<Breaknews Australia=Editor Eddy Kim>
In South Korea, which is suffering from chaos with Covid-19, a "cytokine storm" has killed a teenage high school student and endangered the lives of young patients. Australia is no exception.
Cytocaine storms are easily caused by over-reacting immune systems. This is not a common case. Cytocaine is a protein molecule involved in signal transmission when an external intruder, such as a virus, enters the body. It also induces or inhibits inflammatory reactions.
However, if cytokine is released excessively when the virus penetrates the body, it attacks normal cells. Many infections can cause lung damage and damage other organs such as kidneys. This is a cytokine storm. In general, the immune system protects our body from external attacks, but the cytokine storm rather acts so strongly that it attacks the "owner" backwards.
The exact cause of the outbreak has yet to be confirmed. It is commonly known that many young people develop immune systems. Cytokine storms were also reported in Spain's flu and SARS.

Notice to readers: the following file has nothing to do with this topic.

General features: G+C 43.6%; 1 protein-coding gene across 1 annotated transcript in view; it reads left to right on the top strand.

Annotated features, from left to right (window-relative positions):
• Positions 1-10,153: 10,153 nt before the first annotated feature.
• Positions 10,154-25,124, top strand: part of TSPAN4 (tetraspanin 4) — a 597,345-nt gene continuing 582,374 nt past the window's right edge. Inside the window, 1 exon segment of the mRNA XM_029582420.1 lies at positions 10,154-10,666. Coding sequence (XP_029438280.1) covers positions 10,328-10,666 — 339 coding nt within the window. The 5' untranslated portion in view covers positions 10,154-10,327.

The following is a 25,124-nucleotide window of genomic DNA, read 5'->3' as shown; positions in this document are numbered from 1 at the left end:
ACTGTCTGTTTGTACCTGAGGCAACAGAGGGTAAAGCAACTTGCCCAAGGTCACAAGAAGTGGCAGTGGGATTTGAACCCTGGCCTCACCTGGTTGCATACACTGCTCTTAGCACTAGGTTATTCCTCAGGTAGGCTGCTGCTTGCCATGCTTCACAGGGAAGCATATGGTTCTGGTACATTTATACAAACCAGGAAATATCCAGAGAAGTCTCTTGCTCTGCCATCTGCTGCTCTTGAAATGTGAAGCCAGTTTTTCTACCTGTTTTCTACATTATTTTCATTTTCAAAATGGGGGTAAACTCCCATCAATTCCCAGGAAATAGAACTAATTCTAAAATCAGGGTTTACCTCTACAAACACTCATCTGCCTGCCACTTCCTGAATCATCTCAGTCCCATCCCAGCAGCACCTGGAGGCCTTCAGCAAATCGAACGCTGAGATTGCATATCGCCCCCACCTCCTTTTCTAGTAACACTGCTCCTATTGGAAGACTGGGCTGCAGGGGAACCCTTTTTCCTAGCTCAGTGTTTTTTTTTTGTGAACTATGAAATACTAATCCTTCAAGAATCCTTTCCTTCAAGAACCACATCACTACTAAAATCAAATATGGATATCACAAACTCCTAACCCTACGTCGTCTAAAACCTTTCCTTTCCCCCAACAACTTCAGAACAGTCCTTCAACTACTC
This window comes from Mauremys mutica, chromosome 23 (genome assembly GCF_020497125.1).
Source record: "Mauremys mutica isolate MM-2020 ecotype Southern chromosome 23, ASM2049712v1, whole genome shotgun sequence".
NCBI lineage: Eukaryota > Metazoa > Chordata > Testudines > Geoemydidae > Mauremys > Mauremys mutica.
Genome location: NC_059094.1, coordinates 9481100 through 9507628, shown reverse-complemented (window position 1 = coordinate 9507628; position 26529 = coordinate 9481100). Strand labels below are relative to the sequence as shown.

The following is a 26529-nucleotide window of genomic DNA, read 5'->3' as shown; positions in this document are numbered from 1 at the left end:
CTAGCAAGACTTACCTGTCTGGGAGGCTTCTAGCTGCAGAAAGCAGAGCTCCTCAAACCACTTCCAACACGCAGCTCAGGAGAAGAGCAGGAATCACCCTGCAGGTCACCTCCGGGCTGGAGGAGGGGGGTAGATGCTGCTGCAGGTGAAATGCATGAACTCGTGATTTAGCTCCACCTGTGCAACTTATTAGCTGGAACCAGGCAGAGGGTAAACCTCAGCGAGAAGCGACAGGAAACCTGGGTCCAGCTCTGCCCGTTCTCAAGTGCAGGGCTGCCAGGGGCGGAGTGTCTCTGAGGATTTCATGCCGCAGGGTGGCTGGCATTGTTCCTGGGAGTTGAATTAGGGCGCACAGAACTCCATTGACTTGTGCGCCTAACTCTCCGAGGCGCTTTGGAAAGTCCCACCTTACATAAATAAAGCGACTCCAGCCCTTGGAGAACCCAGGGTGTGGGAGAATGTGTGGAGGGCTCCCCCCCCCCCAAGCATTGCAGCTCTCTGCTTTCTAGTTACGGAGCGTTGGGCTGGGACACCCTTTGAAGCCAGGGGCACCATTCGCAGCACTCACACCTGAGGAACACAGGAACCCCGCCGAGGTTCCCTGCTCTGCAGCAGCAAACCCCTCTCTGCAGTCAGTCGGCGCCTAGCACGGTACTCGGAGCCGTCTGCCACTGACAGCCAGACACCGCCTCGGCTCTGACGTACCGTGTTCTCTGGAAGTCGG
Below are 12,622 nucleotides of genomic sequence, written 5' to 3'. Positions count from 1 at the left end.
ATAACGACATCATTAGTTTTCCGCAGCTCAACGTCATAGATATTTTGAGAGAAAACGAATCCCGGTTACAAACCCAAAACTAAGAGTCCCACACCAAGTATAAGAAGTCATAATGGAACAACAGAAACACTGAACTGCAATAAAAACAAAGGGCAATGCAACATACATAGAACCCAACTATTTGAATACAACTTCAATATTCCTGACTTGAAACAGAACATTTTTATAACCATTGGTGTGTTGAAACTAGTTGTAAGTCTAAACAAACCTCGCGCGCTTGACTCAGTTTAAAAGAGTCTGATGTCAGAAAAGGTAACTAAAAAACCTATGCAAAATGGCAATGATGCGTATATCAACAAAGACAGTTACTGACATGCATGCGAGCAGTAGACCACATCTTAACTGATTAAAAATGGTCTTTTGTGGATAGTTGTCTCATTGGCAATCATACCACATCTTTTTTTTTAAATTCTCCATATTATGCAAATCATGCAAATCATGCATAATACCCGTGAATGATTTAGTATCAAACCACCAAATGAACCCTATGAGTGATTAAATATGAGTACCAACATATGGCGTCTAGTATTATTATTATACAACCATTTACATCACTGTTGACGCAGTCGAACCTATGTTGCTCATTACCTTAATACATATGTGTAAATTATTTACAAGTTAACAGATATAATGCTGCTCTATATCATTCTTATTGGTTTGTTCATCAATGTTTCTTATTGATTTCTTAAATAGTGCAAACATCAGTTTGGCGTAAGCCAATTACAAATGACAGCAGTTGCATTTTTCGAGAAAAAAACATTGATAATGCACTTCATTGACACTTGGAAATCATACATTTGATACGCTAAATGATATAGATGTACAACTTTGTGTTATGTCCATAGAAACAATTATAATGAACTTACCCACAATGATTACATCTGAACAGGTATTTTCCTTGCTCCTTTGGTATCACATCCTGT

Clive Cookson, editor of Science at the British Financial Times, said early last month that early symptoms of Covid-19 include fever and coughing. Inflammation in the lungs leads to pneumonia," he said, adding that in the worst case scenario, there could be a cytokine storm that destroys other organs as excess immune response appears.
Some raise the possibility that the cytokine storm may have affected the death of a 17-year-old boy in Korea. No other major viruses such as influenza were detected in the boy, as well as the Covid-19.
Jeong Eun-kyung, head of the Korea Central Discharge Countermeasures Headquarters, told reporters at a regular press briefing on Tuesday, "We conducted Covid-19 tests on 17-year-old patients who died and conducted tests for other respiratory viruses together. We tested eight strains of the common respiratory virus, but nothing came out.
However, Jeong Ki-seok, Korea professor of respiratory medicine at the Hallym University Hospital, said, "It is rare, but not impossible, for a 17-year-old boy to suddenly die of high fever and pneumonia. Besides Covid-19, there are many other viruses that we don't know. A healthy child can also die suddenly because of the virus. We believe the possibility of a cytokine storm is low," he said. Rather than an immune problem, it weighed on the worsening symptoms of another viral infection.
Australia also needs to take extra care in managing young people related to the cytokine storm.